Is it McCarthyism?
On Sunday, a man who became president despite getting nearly 3 million fewer votes than his opponent—I refer to Donald J. Trump — tweeted that the news media is “distorting democracy” by reporting on him with the same skepticism it has applied professionally to all modern presidents.
Speaking of irony and breathtaking absences of self-awareness: Also on Sunday, a man who once lost a congressional race after suggesting his opponent’s liberalism could lead to communism — I refer to Little Rock’s own Trump champion, former U.S. Attorney Bud Cummins — went on Fox and offered quite a little gem. He said that those who allege wrongdoing in Donald Trump Jr.’s meeting with Russians who cited ties to the Russian government and promised dirt on Hillary Clinton are themselves practicing McCarthyism, at least as he reads its definition on Wikipedia.
Superficial Internet research aside, real McCarthyism in the early 1950s was about people inside the government using the power of that government to puff themselves up and expose, intimidate, misrepresent, blacklist and generally ruin private persons who might or might not have associated with liberals in Hollywood and elsewhere where communism was talked of favorably.
Donald Jr. is not a private person. He was representing a presidential candidate. He was not a victim of others’ rumors. He was a victim of the uncontroverted facts of his own emails that he posted on Twitter himself.
—————— Cummins actually was talking on Fox about allegations against ousted FBI director James Comey. He was making the fair and admirable point that everyone should rely on evidence before pouncing with pronouncements.
But then he went this far: “This whole story [on Junior and the Russians] is about allegations of subversion and treason without regard for evidence, and that is, if you look at Wikipedia, the definition of McCarthyism.”
That’s not the story, and that’s not McCarthyism.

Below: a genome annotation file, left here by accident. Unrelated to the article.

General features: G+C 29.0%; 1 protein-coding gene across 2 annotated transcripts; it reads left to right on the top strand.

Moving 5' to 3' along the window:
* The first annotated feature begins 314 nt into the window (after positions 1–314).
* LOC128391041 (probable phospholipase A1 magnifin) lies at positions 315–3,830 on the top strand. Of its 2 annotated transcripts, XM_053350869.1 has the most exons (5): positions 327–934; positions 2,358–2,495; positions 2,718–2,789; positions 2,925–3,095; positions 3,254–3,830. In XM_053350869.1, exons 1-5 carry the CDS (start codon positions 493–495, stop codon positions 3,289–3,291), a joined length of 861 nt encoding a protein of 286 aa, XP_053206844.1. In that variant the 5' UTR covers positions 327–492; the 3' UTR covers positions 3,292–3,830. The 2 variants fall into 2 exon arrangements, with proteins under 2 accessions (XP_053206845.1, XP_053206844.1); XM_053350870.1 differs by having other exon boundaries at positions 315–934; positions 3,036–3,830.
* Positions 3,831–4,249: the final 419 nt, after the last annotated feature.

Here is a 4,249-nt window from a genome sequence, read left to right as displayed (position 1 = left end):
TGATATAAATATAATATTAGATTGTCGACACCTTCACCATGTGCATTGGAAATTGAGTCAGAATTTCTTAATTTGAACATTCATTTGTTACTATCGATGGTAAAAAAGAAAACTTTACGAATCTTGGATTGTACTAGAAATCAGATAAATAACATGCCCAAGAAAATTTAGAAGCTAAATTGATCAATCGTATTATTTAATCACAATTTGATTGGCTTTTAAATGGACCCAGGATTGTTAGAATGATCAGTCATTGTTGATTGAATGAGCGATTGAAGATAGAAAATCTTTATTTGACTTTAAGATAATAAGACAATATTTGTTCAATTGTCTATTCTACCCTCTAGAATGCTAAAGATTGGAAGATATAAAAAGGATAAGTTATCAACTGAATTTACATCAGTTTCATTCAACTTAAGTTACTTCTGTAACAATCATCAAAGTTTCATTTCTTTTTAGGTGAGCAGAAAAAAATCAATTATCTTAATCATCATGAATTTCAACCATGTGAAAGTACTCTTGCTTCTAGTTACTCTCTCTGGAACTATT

The issues with Trump Jr. are not subversion or treason, except among those chronically overheated on the left. They are about something called “collusion,” which isn’t even a defined crime. They’re about whether the meeting and its context violated a federal law that says a federal campaign may not accept or seek money or another thing of value from a foreign government.
Here’s something that would be more similar to McCarthyism, though, to be clear, it’s still light years removed: Saying in the late stages of your 2nd Congressional District race in Arkansas in 1996, as Cummins did, that the liberalism of your opponent, Vic Snyder, “kind of leads to socialist, kind of leads to communist.”
But I would never accuse Cummins of McCarthyism. I accuse him only of a boneheaded statement. Twice now.
As I’ve written, I like and admire Bud, if maybe a bit less this week than last.
As a rule, and a good one, people are considered to have lost arguments the moment they accuse those with whom they disagree of practicing McCarthyism … or being Nazis.
As it happens, I’ve had conversations of late with Cummins in which we ventured into that controversy of 1996 when he talked of liberalism leading to communism. What Bud said at the time was that he was abjectly sorry. But that was pre-Trump.
One thing he likes about Trump, he tells me now, is that Trump doesn’t play by rules that the media never had the authority to make or enforce.
Trump never takes anything back, even as he should take nearly everything back.
So, in honor of his revolutionary hero in the modern anti-accuracy and anti-fairness movement in America, Cummins probably won’t take back the McCarthyism nonsense either.
Idon’t take back my view that Trump Jr.’s meeting conceivably violated that previously referenced federal law, because, if you want to be a stickler about the letter of the law, it might’ve. Robert Mueller will decide.
I’m not anxious to see the young Trump indicted over arrogance and ignorance. Seeing the Senate healthcare bill defeated — now that is something I’m anxious about.
But I’m no Joe McCarthy if I read Trump Jr.’s emails, and then read the relevant statute, and say “hmmmm.”
Meantime, regarding Trump’s tweeting that reporting on him in the media that he doesn’t like is “distorting democracy,” I’d point out that news reporting on a president that the president doesn’t like is a time-honored American tradition. Bill Clinton could tell you a lot about it.
To the contrary, such reporting celebrates … not democracy as much as freedom.
The electoral college is what distorts democracy, which is what our founders, who didn’t trust the people to rule, wanted. But they never met Trump.